1. This record is brief and matter of fact, but the key to all of Israel’s and our success is found in v42

Conclusion:

Ø      Because narratives describe God’s work, narratives call for a response (as all preaching should)

Ø      Even though cultures change human nature has certain constants so that past stories of sin, redemption and faithfulness speak across the centuries

a-                     How does this apply to salvation history? – God is faithful God who desires the best for his people

b-                     What is this saying to the non Christian? – you are operating without the personal presence of God in your life

c-                     How does this point to Christ? – NT tells that Christ reveals to us the nature of God the Father

d-                     What is this saying to the individual Christian? – God is always there

e-                     What is this saying to this specific congregation – through our best and worst of times God will always be there

- Talk is cheap – ch9 is the talk and ch10 is the walk – Joshua demonstrated God’s covenant faithfulness

- God comes to our aide for help – both in his omnipresence and his personal presence - v10

- the sovereign God of Israel was not aloof to their problems and He is not aloof to our problems

- In answer to prayer Israel experienced the dramatic intervention of God on their behalf and victory was assured.[17]

Joshua called to God and God responded – not because he was subject to man’s will but because he is a personal God that is concerned with the trials of his children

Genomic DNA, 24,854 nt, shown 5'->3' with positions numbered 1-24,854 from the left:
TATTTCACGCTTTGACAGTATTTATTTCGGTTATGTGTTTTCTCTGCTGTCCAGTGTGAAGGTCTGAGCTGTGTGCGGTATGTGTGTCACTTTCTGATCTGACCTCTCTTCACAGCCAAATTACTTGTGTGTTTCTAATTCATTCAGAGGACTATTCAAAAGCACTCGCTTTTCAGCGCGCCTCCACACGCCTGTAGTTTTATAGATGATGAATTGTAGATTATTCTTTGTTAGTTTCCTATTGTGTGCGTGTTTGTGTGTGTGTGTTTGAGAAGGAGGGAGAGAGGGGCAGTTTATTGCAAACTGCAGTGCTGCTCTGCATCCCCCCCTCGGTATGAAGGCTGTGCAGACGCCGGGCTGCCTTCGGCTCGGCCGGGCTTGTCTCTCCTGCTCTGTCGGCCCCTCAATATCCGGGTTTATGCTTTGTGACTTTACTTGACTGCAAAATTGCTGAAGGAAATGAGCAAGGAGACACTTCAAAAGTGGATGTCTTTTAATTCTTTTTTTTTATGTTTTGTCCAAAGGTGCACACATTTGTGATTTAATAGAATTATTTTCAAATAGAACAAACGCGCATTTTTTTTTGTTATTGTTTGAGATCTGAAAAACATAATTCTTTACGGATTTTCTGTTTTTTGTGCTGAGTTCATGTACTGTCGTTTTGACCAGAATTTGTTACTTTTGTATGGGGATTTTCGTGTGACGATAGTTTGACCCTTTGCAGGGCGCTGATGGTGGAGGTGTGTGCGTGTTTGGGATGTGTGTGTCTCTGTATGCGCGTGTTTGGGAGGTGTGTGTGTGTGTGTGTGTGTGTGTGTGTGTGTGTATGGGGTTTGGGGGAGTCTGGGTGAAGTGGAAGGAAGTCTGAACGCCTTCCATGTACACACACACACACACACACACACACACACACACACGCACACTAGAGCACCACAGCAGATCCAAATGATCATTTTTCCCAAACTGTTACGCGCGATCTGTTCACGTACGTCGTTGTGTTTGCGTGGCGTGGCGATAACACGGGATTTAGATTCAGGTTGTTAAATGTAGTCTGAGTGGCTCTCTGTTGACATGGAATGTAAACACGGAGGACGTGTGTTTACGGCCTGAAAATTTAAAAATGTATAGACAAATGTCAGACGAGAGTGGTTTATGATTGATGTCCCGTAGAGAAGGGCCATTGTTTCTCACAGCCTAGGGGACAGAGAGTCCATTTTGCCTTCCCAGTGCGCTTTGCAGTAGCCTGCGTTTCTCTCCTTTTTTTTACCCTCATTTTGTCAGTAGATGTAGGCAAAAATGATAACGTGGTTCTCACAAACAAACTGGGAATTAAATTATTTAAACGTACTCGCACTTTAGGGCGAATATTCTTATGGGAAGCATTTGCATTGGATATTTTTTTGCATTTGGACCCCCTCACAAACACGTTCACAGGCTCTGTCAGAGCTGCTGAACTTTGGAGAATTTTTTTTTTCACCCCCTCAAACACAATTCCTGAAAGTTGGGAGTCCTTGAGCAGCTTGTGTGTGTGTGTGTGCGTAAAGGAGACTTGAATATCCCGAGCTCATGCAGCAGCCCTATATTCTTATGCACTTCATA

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[1]Carl Friedrich Keil and Franz Delitzsch, Commentary on the Old Testament. (Peabody, MA: Hendrickson, 2002), 2:76.

[2]David M. Howard, Jr, vol. 5, Joshua, electronic ed., Logos Library System; The New American Commentary (Nashville: Broadman & Holman Publishers, 2001, c1998), 235.

[3]David M. Howard, Jr, vol. 5, Joshua, electronic ed., Logos Library System; The New American Commentary (Nashville: Broadman & Holman Publishers, 2001, c1998), 235.

[4]Warren W. Wiersbe, Be Strong (Wheaton, IL: Victor Books, 1996, c1993), Jos 10:1.

[5]Warren W. Wiersbe, Be Strong (Wheaton, IL: Victor Books, 1996, c1993), Jos 10:1.

[6]David M. Howard, Jr, vol. 5, Joshua, electronic ed., Logos Library System; The New American Commentary (Nashville: Broadman & Holman Publishers, 2001, c1998), 236.

[7]David M. Howard, Jr, vol. 5, Joshua, electronic ed., Logos Library System; The New American Commentary (Nashville: Broadman & Holman Publishers, 2001, c1998), 236.

[8]David M. Howard, Jr, vol. 5, Joshua, electronic ed., Logos Library System; The New American Commentary (Nashville: Broadman & Holman Publishers, 2001, c1998), 236.

[9]David M. Howard, Jr, vol. 5, Joshua, electronic ed., Logos Library System; The New American Commentary (Nashville: Broadman & Holman Publishers, 2001, c1998), 237.

[10]David M. Howard, Jr, vol. 5, Joshua, electronic ed., Logos Library System; The New American Commentary (Nashville: Broadman & Holman Publishers, 2001, c1998).

[11]John F. Walvoord, Roy B. Zuck and Dallas Theological Seminary, The Bible Knowledge Commentary : An Exposition of the Scriptures (Wheaton, IL: Victor Books, 1983-c1985), 1:350.

[12]David M. Howard, Jr, vol. 5, Joshua, electronic ed., Logos Library System; The New American Commentary (Nashville: Broadman & Holman Publishers, 2001, c1998), 237.

[13]David M. Howard, Jr, vol. 5, Joshua, electronic ed., Logos Library System; The New American Commentary (Nashville: Broadman & Holman Publishers, 2001, c1998), 238.

[14]John F. Walvoord, Roy B. Zuck and Dallas Theological Seminary, The Bible Knowledge Commentary : An Exposition of the Scriptures (Wheaton, IL: Victor Books, 1983-c1985), 1:351.

[15]David M. Howard, Jr, vol. 5, Joshua, electronic ed., Logos Library System; The New American Commentary (Nashville: Broadman & Holman Publishers, 2001, c1998), 246.

[16]David M. Howard, Jr, vol. 5, Joshua, electronic ed., Logos Library System; The New American Commentary (Nashville: Broadman & Holman Publishers, 2001, c1998), 246.

[17]John F. Walvoord, Roy B. Zuck and Dallas Theological Seminary, The Bible Knowledge Commentary : An Exposition of the Scriptures (Wheaton, IL: Victor Books, 1983-c1985), 1:351.